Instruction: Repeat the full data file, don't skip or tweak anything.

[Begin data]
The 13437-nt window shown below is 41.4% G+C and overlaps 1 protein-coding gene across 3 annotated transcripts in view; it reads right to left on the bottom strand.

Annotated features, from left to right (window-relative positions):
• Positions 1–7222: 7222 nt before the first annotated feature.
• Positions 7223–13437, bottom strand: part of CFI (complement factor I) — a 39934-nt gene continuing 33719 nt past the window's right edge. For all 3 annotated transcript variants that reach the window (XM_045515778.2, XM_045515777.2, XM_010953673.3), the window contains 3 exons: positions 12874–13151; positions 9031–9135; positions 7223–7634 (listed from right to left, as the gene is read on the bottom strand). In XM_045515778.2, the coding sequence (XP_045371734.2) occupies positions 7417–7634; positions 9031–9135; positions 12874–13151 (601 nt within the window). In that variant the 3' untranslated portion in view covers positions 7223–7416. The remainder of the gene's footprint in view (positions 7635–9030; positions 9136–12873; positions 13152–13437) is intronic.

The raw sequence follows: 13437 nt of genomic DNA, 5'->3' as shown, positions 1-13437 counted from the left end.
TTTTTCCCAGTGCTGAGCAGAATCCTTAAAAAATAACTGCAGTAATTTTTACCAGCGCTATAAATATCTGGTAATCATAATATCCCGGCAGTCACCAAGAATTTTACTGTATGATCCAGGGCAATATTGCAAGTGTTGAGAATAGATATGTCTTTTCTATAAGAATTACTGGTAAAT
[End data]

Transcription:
The 13437-nt window shown below is 41.4% G+C and overlaps 1 protein-coding gene across 3 annotated transcripts in view; it reads right to left on the bottom strand.

Annotated features, from left to right (window-relative positions):
• Positions 1–7222: 7222 nt before the first annotated feature.
• Positions 7223–13437, bottom strand: part of CFI (complement factor I) — a 39934-nt gene continuing 33719 nt past the window's right edge. For all 3 annotated transcript variants that reach the window (XM_045515778.2, XM_045515777.2, XM_010953673.3), the window contains 3 exons: positions 12874–13151; positions 9031–9135; positions 7223–7634 (listed from right to left, as the gene is read on the bottom strand). In XM_045515778.2, the coding sequence (XP_045371734.2) occupies positions 7417–7634; positions 9031–9135; positions 12874–13151 (601 nt within the window). In that variant the 3' untranslated portion in view covers positions 7223–7416. The remainder of the gene's footprint in view (positions 7635–9030; positions 9136–12873; positions 13152–13437) is intronic.

The raw sequence follows: 13437 nt of genomic DNA, 5'->3' as shown, positions 1-13437 counted from the left end.
TTTTTCCCAGTGCTGAGCAGAATCCTTAAAAAATAACTGCAGTAATTTTTACCAGCGCTATAAATATCTGGTAATCATAATATCCCGGCAGTCACCAAGAATTTTACTGTATGATCCAGGGCAATATTGCAAGTGTTGAGAATAGATATGTCTTTTCTATAAGAATTACTGGTAAAT